Common Ice Maintenance Problems

The following chart describes some of the common problems with outdoor rink ice and suggests some remedies for consideration.

Problem Cause Remedy
Shell or Shale ice Heavy flooding, leaving ponds of water which freeze on top and run away underneath
  • Scrape away, and fill with wet snow, or gradually build up with warm water resurfacing/flooding.
Cracked Ice Cold temperatures
  • Fill cracks with a wet snow slush and resurface/flood.
Pebble or Rough Ice Too much snow on ice, or flooding while snowing, or scrapers not flat or not sharp enough, or you could be using too little water, if it ripples you are using too much water
  • Make sure the ice is clean of all snow before resurfacing/flooding, or repair/sharpen scraper or blades or use warmer water.
  • Make sure you are applying the correct amounts of water.
Ice Chipping Brittle ice from severe cold weather
  • Resurface/flood with warm water.
Spring Deterioration Warm weather or painted lines absorbing sun’s rays or sun reflecting off the rink boards
  • Do not allow skating and place snow on melting areas as a thicker layer of ice will help prevent melting in warm weather. Some rinks may have as much as 30 cm (12″) of ice by the end of the season.
  • You can also try and bank snow up against the outside of the boards throughout the season will have an insulating effect in the warm weather.
Low Spots on the Ice Excessive use, usually in goal crease, behind net, at players boxes, etc.
  • Flood utilizing the bucket dump method in the evening after all the patrons have left.

The Joys of Shell Ice

A topic I see come up frequently on a Facebook group (Backyard Ice Rinks) I am a part of is shell ice. It is a big pain and there are various methods for taking care of it. So lets get into this.

So what exactly is shell ice? Shell ice is created either naturally or after a resurfacing and is really brittle ice that tends to be formed in small areas from a couple of square inches but can range up to several square feet or more.  It is formed when the new water (rain, slush, or from resurfacing) is much warmer than the ice surface and the air temps are really cold/windy.  The new water doesn’t have a chance to form a bond with the existing ice, so it creates it’s own layer of ice, thus the shell affect. Using hot/warm water for a resurfacer is definitely better if you have it, but try to avoid resurfacing in extreme cold conditions or extreme hot water as you might be making the right conditions for shell ice.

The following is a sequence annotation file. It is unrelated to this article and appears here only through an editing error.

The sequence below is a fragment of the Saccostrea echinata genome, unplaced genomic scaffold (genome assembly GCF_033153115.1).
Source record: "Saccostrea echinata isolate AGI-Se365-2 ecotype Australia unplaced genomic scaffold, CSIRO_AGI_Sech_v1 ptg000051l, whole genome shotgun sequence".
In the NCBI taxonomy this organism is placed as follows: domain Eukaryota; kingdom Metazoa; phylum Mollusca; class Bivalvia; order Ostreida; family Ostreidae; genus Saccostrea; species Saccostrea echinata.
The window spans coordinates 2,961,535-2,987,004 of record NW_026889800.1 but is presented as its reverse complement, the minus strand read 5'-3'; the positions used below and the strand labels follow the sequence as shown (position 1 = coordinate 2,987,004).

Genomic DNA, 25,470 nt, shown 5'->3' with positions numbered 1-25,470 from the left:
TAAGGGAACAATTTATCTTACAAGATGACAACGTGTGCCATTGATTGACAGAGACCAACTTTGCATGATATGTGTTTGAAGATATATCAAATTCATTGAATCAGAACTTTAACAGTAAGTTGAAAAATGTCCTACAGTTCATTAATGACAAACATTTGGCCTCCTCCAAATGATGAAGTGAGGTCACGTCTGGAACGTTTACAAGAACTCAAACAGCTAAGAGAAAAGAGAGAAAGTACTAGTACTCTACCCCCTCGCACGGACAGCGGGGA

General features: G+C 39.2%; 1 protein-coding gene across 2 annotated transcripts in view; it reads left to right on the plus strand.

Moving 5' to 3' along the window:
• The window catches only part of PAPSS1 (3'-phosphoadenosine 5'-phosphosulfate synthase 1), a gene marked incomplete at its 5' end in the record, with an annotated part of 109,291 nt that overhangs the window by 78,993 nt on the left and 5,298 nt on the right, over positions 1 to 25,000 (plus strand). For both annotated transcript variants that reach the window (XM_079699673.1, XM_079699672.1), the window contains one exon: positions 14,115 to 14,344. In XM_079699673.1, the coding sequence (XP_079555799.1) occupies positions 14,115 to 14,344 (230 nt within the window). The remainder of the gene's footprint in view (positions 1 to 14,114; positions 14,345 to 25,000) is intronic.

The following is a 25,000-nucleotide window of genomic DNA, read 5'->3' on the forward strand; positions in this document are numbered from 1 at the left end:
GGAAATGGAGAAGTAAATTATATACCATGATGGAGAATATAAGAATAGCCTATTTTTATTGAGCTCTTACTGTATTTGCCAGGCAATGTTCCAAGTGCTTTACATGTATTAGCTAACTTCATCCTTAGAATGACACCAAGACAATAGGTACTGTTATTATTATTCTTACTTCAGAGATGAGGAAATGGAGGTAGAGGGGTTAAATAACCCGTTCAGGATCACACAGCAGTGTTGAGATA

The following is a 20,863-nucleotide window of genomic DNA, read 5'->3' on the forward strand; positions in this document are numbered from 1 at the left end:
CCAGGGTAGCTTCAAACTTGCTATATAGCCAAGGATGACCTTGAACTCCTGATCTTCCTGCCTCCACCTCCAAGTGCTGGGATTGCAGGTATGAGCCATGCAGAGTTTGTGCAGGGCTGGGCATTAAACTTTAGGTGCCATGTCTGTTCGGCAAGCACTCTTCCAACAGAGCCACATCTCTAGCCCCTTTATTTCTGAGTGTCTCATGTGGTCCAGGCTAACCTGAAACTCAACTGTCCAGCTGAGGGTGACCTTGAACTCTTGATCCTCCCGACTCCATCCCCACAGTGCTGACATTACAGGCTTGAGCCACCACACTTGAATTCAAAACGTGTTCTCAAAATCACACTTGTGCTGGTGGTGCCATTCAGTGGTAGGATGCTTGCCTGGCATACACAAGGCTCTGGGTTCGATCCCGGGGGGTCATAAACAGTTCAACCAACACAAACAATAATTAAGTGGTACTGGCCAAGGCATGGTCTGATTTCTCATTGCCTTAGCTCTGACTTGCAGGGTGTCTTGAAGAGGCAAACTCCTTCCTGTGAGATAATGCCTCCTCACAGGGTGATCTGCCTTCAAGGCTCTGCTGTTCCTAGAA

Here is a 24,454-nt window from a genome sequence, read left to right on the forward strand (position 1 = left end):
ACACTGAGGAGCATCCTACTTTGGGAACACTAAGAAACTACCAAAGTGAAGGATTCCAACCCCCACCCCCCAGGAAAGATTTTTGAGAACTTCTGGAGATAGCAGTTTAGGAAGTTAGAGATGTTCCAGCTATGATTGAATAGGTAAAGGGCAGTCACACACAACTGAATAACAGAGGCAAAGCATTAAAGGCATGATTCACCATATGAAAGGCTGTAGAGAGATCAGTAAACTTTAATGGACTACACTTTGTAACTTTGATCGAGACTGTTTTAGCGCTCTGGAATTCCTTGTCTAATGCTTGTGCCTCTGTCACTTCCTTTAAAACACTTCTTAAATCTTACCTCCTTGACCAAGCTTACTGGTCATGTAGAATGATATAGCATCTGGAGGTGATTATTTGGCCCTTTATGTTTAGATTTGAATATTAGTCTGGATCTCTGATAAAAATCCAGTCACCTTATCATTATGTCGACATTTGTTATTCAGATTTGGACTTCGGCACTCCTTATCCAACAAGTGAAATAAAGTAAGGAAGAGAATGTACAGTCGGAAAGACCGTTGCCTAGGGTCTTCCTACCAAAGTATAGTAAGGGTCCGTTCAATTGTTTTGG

Well you now know the basics of shell ice, so how does one take care of it? I haven’t found one common theme when researching this topic so I will share the different methods that are suggested.

  • One method is to chop this shell ice up completely with something like a heavy duty ice scraper, remove it from the ice surface, and make a couple of resurfacing passes. Some say to fill the areas with snow so that when you resurface it creates a slush that should then freeze.
  • You can also use a sharp object, such as an nail, to make holes in the shell ice. Then the next time you flood, water will fill up the empty space in under the thin layer, and if the temp is low enough, it will freeze to form solid ice. This is better than just destroying the shell ice, as very few ice fragments are created this way, which means there is less chance of getting a rough surface when you flood.
  • There is more of an extreme method and that is to perform the “bucket dump” method. We will be covering more on that in another post.

 

Photo credit: Joe Mason